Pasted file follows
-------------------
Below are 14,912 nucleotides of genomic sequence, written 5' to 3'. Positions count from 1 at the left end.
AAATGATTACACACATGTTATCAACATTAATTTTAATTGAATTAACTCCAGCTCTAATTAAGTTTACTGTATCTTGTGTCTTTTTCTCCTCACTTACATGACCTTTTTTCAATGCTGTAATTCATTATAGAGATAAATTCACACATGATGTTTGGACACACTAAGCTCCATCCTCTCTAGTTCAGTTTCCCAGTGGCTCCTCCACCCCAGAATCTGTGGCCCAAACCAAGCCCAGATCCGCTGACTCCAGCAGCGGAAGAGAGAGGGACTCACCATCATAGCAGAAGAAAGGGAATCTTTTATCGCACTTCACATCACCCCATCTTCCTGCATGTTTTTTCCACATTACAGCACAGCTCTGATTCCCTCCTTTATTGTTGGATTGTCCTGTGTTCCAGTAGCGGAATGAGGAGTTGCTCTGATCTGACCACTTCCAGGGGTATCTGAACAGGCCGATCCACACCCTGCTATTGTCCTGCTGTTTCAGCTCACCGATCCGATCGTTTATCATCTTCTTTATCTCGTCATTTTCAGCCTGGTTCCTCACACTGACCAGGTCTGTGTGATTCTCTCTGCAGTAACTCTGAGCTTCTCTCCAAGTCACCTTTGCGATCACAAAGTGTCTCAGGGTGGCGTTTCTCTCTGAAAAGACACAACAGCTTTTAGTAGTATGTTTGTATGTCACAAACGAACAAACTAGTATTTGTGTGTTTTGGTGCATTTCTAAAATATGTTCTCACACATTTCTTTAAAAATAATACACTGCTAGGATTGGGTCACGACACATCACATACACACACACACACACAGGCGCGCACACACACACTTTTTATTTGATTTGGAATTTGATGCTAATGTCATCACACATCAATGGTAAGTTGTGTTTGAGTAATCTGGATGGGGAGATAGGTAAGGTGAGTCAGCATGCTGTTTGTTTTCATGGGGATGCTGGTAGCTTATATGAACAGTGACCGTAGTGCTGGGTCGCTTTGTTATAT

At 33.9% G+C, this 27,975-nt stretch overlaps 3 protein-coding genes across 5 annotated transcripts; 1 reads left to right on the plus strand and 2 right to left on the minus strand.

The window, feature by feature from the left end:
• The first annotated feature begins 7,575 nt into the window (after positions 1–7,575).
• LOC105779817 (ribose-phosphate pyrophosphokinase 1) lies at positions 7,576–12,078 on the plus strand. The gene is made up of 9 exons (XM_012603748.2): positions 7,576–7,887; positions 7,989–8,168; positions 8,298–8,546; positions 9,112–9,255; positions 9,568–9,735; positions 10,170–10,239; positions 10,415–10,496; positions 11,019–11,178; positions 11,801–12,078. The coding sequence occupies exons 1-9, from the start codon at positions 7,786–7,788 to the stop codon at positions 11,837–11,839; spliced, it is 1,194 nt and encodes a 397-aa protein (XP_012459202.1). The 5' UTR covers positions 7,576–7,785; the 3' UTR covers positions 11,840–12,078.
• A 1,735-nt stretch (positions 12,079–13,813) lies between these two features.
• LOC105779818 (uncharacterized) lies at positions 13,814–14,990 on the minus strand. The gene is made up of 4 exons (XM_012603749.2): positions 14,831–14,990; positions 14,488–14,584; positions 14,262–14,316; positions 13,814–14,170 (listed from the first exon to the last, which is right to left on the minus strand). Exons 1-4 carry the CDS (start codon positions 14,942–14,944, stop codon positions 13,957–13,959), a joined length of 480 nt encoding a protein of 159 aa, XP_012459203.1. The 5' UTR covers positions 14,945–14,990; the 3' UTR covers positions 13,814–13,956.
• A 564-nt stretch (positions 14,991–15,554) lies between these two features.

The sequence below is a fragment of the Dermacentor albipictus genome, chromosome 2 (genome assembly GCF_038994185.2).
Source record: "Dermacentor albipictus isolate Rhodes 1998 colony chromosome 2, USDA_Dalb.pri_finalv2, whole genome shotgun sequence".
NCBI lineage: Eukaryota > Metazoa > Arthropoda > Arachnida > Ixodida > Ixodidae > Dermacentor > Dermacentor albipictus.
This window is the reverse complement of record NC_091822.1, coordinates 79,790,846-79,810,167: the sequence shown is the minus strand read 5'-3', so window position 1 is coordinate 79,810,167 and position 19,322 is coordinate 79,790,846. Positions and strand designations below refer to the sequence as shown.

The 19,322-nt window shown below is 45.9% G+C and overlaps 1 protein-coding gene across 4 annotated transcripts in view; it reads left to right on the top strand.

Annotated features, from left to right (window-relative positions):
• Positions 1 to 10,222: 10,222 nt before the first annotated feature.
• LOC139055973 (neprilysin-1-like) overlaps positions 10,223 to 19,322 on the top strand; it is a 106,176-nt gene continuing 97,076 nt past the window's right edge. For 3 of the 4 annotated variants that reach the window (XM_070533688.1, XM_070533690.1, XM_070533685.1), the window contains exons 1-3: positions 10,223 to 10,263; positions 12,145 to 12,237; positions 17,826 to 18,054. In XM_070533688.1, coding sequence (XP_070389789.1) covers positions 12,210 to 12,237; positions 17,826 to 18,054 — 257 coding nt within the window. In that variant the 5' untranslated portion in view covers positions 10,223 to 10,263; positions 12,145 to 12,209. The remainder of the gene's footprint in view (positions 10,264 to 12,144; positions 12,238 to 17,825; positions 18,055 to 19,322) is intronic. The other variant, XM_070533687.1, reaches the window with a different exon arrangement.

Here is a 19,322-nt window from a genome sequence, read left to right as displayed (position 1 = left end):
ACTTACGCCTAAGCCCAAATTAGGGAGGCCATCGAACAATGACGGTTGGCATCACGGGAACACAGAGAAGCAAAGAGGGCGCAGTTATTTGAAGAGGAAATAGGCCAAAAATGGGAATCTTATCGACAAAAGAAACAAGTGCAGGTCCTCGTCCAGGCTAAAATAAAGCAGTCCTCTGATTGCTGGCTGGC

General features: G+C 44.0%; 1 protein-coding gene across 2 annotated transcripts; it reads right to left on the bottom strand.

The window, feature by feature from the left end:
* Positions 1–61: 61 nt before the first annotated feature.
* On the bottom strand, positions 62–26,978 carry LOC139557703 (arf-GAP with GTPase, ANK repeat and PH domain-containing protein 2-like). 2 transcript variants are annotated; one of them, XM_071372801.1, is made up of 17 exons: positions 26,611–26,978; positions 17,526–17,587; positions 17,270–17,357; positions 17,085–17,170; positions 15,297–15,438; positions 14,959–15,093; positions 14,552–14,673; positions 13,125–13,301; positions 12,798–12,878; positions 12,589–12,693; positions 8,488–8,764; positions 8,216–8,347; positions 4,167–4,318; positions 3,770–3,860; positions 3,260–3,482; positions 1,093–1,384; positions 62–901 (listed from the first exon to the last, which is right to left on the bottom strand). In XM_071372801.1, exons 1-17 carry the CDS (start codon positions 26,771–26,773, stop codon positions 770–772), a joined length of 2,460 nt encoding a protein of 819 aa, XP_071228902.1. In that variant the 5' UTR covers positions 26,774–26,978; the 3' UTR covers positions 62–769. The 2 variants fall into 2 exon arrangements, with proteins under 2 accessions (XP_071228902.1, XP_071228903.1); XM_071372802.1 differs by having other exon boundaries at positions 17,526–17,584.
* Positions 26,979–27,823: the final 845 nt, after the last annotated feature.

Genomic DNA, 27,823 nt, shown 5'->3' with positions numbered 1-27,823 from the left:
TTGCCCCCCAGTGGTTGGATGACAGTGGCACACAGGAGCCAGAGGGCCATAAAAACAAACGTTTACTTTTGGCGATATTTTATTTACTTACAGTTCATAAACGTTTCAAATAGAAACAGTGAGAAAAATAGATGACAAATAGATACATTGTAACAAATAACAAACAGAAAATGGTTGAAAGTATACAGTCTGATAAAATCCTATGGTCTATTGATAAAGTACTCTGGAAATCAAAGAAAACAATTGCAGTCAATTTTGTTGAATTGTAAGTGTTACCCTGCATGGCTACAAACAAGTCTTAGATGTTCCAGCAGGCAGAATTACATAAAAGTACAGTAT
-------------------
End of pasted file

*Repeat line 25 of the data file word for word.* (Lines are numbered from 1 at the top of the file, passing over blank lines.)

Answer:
Genomic DNA, 27,823 nt, shown 5'->3' with positions numbered 1-27,823 from the left: